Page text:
Business owners have a ton of options when it comes to marketing their business.
Many of the options cost little more than time (like content marketing or SEO) and are still affordable even if outsourced.
Despite the cost-effective option of search optimization, over 70% of business owners in a 2013 survey preferred to cast their budgets toward PPC campaigns.
That’s not really surprising when you consider that 64.6% of consumers click on Google ads when they’re shopping online.
Another major driver of PPC is the immediate results that can come from it.
Strategically crafted PPC campaigns provide traffic, leads, and customers almost instantly once the ads start running.
An immediate return can be attractive over waiting several months for organic SEO campaigns to gain traction.
But PPC campaigns are a bit more complex and require careful planning.
34% of marketers believe paid search is one of the most effective marketing tactics, and nearly as many feel it’s among the most difficult to utilize effectively.
To maximize your quality score — Google’s method of rating the relevance of your ads — you need a strategy. Luck won’t help you here.
Use this guide to help ensure your first PPC campaign is a successful one.
Let the brainstorming begin
Every successful AdWords campaign starts with research.
Specifically, customer research.
Before launching an AdWords campaign, you need to know what your customers want, what they’re looking for, and how they’re searching for it.
You could load up a campaign with whatever keywords you like and pull the trigger.
But if your customers aren’t searching for your product using the phrases you target, then your campaign will be a bust.
Even worse, if you target the wrong keywords, you could wind up spending a lot of money with little to no conversions.
You can draw on whatever customer data you currently have, including detailed buyer personas, to help you start brainstorming keywords.
Your initial seed list of keywords will be made up of everything you think your customers would use to find your product.
These are the keywords you would want your ad to appear under when your audience enters them as a search query.
These include your branded keywords, which have been shown to have consistently higher conversion rates.
Don’t leave anything out as you’re brainstorming. No idea is bad if it seems relevant.
Use keyword tools to check the demand
Google AdWords Keyword Planner provides options for validating the keywords you’ve found by showing you search volume data and trends, cost per click, and competitive data.
It will also provide keyword suggestions so you can expand on the most effective keywords from your seed list.
Since you already have a list of keywords to check, use the middle option to get search volume data and trends.
Plug your keywords into the text field, or if you have a sizable list in a spreadsheet or text file, you can upload it.
Be sure to set your targeting so the location is appropriate to where you want to target (global, by country or region, state, city, county, etc.). You can also customize the date range.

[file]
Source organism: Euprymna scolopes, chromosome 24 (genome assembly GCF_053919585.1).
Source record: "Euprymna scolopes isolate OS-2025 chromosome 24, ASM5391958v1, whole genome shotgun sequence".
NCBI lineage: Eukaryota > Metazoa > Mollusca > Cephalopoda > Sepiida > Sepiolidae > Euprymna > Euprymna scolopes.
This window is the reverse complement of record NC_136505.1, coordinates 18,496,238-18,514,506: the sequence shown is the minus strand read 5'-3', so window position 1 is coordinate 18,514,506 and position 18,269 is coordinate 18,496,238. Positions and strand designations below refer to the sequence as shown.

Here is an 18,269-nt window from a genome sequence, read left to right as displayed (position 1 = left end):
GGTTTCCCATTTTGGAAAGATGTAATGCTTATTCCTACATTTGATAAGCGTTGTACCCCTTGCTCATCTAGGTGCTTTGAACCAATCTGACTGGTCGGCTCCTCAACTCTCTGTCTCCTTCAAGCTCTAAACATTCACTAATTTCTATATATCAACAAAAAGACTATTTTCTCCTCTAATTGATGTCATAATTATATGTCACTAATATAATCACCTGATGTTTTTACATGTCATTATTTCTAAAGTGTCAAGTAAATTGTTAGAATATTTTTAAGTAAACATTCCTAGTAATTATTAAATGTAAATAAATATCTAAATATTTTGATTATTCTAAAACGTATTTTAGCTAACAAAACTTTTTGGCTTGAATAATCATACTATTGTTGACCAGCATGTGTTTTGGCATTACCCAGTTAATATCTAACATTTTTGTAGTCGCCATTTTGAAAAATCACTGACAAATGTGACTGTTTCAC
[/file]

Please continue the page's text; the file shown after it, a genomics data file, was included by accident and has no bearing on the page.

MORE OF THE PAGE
This is a quick method to validate all the keywords you’ve put together, providing you with data on the average monthly search volume, the suggested bid for the keyword (an estimate of cost per click in order to have your ad appear for that keyword), and the competition for that keyword.
Keywords with a high competition tend to have a higher cost per click than keywords with low competition.
Don’t dump any keywords from your list just yet, even if the data shows poor search volume.
You can load the full list or cherry pick any of the keywords and also search for new keywords using those phrases.
While some keywords may have had poor search volume, Google may be able to suggest a variation that produces favorable results.
Structure and organize your PPC keywords
Once you have data on the keywords you want to target, you want to organize those keywords into more targeted groups of keywords that are related to one another.
The tighter and more relevant your ad groups are, the easier it is to measure the performance of your keywords, tweak your targeted keyword groups, and create more specific (and more relevant) ads for each group.
When grouping your keywords, keep in mind how search intent changes from broad keywords to very specific long-tail terms.
For example, a broad term like “tractor” has far less purchase intent than a search for “commercial electric tractor.”
The above flowchart demonstrates how the search intent can change from informational to transactional based on the keyword variation.
Keep that in mind when selecting and grouping your keywords for your individual ad campaigns and ad groups.
Include negative keywords in your first PPC campaign
That search intent is critical when putting your ads together.
Even though a keyword may seem attractive based on search volume, cost per click, and competition, it may not be ideal.
In the above example of grouped keywords, the target demographic for the ad would be those interested in running and training shoes. Searches that include sneakers and high top sneakers are less likely to apply to the target audience once they land on the product page.